The College of Agricultural, Human, and Natural Resource Sciences (CAHNRS) is making a difference. With 15 academic departments and schools, four research and extension centers and 39 county Extension offices distributed across Washington State, CAHNRS provides global leadership in discovering, accessing, and disseminating knowledge that contributes to a safe, abundant, and affordable food and fiber supply; promotes the wellbeing of individuals, families, and communities; enhances sustainability of agricultural and economic systems; and cultivates stewardship of natural resources and ecological systems.
What's Happening in CAHNRS
14 April 2014, 5:49 pm
By Kate Wilhite, College of Agricultural, Human & Natural Resource Sciences
PULLMAN, Wash. – Washington State University will hold a random drawing to determine which Washington growers will be the first to plant the newest apple developed by the WSU apple breeding program. This will facilitate a fair and equitable distribution of a limited number of WA 38 trees in the first year of release.
WSU anticipates there will be a small number of trees available in 2016; however, supply in 2017 should exceed 300,000. The university is working with a number of Northwest Nursery Improvement Institute-affiliated nurseries and other producers to increase certified WA 38 planting stock.
19 March 2014, 5:43 pm
Sequim, WASH. – Military veterans on the Olympic Peninsula are healing invisible wounds of war by digging in the dirt. They are part of a trend taking root across the country called agrotherapy, which helps veterans not only overcome difficulties like post-traumatic stress syndrome but also gain skills to help support themselves and their families.
17 March 2014, 5:34 pm
Jenica Hagler, a WSU sophomore in Agricultural Business and Economics, has been selected to serve on the Student Advisory Team for the Agriculture Future of America.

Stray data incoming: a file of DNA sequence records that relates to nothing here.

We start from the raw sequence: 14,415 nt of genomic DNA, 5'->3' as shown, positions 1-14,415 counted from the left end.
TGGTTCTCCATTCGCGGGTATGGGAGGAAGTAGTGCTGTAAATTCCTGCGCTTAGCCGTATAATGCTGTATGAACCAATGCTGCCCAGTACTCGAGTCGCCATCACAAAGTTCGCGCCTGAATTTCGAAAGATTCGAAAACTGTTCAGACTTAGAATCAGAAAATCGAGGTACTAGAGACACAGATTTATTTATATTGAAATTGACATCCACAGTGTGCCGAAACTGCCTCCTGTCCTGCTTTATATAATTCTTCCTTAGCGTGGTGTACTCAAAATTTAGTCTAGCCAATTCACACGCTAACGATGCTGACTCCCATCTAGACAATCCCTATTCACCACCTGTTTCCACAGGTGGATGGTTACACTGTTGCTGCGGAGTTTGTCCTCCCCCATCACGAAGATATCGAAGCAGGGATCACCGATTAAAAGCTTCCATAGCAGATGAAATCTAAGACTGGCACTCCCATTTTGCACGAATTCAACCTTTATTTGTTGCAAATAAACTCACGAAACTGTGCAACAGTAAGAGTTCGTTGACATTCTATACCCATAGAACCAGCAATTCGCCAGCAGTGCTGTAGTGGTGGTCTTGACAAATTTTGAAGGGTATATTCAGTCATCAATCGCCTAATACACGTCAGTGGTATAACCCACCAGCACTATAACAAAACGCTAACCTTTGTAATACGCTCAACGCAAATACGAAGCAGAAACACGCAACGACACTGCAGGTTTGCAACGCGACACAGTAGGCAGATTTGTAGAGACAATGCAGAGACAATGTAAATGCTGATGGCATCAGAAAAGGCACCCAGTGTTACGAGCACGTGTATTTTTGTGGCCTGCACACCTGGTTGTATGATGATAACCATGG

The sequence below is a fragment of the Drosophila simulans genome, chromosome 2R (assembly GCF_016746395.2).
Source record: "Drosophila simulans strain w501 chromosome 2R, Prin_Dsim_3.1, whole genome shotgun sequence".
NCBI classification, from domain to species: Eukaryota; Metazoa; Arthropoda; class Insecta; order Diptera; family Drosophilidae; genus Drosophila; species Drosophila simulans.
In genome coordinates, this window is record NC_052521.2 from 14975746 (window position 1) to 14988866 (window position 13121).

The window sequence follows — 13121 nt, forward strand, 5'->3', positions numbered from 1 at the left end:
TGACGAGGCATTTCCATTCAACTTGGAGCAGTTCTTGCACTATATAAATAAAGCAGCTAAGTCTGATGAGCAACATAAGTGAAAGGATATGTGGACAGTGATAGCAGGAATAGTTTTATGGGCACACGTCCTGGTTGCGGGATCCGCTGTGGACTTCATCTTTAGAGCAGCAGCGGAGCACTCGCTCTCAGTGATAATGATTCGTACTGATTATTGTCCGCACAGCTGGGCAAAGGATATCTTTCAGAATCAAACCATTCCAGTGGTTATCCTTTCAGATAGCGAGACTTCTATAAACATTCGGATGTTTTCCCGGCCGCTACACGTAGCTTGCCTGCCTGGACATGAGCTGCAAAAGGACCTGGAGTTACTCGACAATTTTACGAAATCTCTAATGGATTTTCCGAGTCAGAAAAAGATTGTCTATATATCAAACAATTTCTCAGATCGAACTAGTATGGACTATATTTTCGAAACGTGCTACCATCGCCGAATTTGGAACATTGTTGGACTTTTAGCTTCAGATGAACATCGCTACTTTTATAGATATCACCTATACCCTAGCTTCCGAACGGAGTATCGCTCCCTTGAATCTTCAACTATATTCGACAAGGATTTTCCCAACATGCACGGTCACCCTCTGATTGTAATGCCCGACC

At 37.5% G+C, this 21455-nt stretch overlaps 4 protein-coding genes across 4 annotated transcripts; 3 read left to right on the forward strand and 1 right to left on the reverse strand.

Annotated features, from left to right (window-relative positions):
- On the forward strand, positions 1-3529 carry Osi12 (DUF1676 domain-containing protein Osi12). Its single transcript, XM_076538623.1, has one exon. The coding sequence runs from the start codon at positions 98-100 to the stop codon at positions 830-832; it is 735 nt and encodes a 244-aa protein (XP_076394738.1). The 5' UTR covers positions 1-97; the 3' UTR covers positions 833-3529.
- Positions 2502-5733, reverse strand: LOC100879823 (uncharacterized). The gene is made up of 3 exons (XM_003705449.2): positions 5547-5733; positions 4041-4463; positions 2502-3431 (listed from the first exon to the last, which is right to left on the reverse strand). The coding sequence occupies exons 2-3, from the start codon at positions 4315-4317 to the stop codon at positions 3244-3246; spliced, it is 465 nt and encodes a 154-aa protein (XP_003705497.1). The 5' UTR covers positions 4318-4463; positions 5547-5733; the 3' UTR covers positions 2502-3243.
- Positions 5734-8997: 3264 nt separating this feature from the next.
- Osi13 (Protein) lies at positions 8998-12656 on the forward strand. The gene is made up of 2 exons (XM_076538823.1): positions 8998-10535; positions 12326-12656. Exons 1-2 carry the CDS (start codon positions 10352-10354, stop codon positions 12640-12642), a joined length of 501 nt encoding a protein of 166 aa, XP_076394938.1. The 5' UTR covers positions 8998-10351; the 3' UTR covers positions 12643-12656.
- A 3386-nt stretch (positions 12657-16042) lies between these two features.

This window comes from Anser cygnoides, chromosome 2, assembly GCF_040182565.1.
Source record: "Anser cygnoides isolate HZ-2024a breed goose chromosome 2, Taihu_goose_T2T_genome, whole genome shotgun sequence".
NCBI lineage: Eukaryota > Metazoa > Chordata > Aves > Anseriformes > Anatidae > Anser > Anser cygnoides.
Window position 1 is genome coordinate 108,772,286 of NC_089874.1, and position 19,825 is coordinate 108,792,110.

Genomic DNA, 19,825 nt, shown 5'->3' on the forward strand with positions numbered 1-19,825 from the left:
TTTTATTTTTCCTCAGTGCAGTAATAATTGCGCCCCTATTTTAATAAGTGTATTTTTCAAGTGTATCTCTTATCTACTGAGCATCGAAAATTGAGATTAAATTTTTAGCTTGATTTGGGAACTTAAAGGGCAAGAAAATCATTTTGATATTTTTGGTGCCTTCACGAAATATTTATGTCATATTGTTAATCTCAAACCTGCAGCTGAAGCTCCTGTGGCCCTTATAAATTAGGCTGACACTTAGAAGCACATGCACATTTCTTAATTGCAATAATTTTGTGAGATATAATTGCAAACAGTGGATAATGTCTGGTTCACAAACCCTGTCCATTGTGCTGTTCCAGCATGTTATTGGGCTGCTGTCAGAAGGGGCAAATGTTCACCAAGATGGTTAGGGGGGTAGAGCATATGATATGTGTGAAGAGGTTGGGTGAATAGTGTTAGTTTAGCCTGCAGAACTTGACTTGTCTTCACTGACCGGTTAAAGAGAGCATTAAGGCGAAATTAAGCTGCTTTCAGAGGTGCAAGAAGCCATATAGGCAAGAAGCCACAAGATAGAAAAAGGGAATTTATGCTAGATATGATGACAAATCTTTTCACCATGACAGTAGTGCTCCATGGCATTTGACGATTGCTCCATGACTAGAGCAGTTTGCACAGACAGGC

“AFA embodies a strong commitment to agriculture that I see every day at WSU in CAHNRS agriculture students. I look forward to serving as a liaison for not only WSU, but for all areas of the United States,” Hagler said. “It is such an exciting time to see future agricultural leaders coming together in AFA to share our passion for the industry.”
19 February 2014, 5:43 pm
Tarah Sullivan is fascinated by fungi, especially the ones in agricultural soils that offer hope for addressing toxicity issues by transforming harmful metals.
As a new assistant professor of soil microbiology in the WSU Department of Crop and Soil Sciences, Sullivan is busy setting up her laboratory to study how soil microbes can transform toxic metals like aluminum, cadmium, or lead into less toxic forms, and how they can help plants take up essential micronutrients like iron, zinc, and copper.
14 February 2014, 12:12 am
PULLMAN, Wash. – A new technology available to food companies increases product quality while reducing the chance of contaminated chilled or frozen meals being sold in retail markets.
A group of engineers led by Juming Tang, distinguished chair of food engineering and associate chair of biological systems engineering at Washington State University, has developed a novel microwave-assisted pasteurization system that can semi-continuously process 8- to 20-oz. pre-packaged chilled meals.
Need help finding agricultural reference materials? Talk to the CAHNRS librarian!
- IGFC Meat Cutting Workshops
From Apr 21, 8:00 am
To Apr 21, 5:00 pm
IGFC Processing Facility
- Master Gardener Brown Bag Lunch
From Apr 21, 1:00 pm
To Apr 21, 4:00 pm
- Earth Day
From Apr 22, 8:00 am
To Apr 22, 8:00 pm
South Bay Club